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A Hard Wind Is Gonna Blow: Minimizing The Destruction From Tornadoes

Date:
March 20, 2000
Source:
University Of Arkansas
Summary:
This year 800 tornadoes will strike in the United States, resulting in deaths, injuries, and millions of dollars in property damage. Is this a psychic prediction? No. According to the National Severe Storm Laboratory, these statistics are the average for the U.S. But they are statistics that Paneer Selvam, a civil engineering professor at the University of Arkansas, wants to change.

FAYETTEVILLE, Ark. — This year 800 tornadoes will strike in the United States, resulting in deaths, injuries, and millions of dollars in property damage. Is this a psychic prediction? No. According to the National Severe Storm Laboratory, these statistics are the average for the U.S. But they are statistics that Paneer Selvam, a civil engineering professor at the University of Arkansas, wants to change.

Although Selvam is an expert on wind dynamics, he can do little to predict or prevent tornadoes. However, he is working to minimize the destruction that they can cause. He has studied tornadoes and collected data on their impact for 15 years. As a result, he has developed a computer model that can accurately predict what will happen when a tornado slams into a building. He is currently working on a model that runs on a desktop computer and can be used to design affordable tornado-safe buildings.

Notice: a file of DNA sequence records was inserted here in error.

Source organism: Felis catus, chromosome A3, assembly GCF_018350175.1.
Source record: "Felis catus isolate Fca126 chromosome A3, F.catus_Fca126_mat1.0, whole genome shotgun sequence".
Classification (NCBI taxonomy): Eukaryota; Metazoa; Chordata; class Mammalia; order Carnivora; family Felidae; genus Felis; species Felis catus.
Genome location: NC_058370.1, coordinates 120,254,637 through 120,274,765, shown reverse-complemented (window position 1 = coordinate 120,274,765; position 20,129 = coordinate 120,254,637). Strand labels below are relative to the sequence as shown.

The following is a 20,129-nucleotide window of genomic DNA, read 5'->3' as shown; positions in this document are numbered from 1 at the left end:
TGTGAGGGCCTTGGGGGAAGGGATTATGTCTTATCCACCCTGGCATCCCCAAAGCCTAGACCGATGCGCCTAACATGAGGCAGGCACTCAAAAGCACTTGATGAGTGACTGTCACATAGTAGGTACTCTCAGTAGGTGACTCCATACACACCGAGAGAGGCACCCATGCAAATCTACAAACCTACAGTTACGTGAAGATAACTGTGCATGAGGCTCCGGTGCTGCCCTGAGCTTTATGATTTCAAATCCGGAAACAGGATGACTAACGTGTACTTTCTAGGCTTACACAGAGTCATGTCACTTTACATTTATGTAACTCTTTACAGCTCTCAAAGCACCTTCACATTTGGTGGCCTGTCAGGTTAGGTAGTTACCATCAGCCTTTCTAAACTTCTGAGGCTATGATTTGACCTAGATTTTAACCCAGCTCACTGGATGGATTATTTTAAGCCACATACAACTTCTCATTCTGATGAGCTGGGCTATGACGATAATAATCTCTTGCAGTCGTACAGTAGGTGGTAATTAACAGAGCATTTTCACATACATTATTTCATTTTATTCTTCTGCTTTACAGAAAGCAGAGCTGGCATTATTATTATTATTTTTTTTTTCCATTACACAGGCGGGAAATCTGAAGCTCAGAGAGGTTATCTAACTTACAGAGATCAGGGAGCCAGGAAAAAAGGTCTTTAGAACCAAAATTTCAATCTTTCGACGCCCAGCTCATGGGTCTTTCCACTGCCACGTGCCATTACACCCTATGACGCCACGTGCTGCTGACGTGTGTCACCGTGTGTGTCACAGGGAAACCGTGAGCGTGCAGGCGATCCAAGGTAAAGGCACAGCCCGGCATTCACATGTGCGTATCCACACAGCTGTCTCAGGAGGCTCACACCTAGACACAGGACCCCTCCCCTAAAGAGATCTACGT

There has been a lot of misunderstanding about how tornadoes do their damage, according to Selvam. At one time, people thought that tornadoes created a vacuum that caused houses to explode. People were advised to open their windows before seeking shelter. Researchers now know that this has no effect on the destruction caused by tornadoes.

"Most buildings, particularly houses, stand by the grace of God and gravity," Selvam explains. "Gravity must be taken into account for the structure to be sound. But many designers rely on gravity for structural stability."

This works well until the structure encounters a force that can counteract gravity. And that is exactly what tornadoes do. Selvam’s research has shown that a tornado exerts an upward force on a building up to 10 times as strong as the force of gravity.

"The key is that this is an upward force. When that happens, the entire structure is lifted up," Selvam explains. "Anchor bolts are sheared off. Then the roof is lifted from the walls, the walls drop back down, and everything falls apart."

Tornadoes are classified from F0 to F5, according to their destructive force. A Category F0 tornado has winds of 41-72 mph and produces light damage, such as breaking limbs off of trees or tearing down signs. A Category F3 is a severe tornado with winds of 158-206 mph. It causes severe damage — tearing off roofs, uprooting trees and lifting heavy cars. In a Category F5 tornado winds reach 261-318 mph and incredible damage results. Strong houses are lifted and carried considerable distances and automobile-sized missiles fly through the air for more than 100 yards.

In recent years, weather forecasters have concentrated on prediction of storms. New technologies have greatly improved their accuracy and have resulted in far lower death and injury rates, but many people are still killed and injured each year. And property damage costs continue to escalate. Selvam’s approach focuses on building structures to withstand the force of the tornado, reducing deaths, injuries and property damage.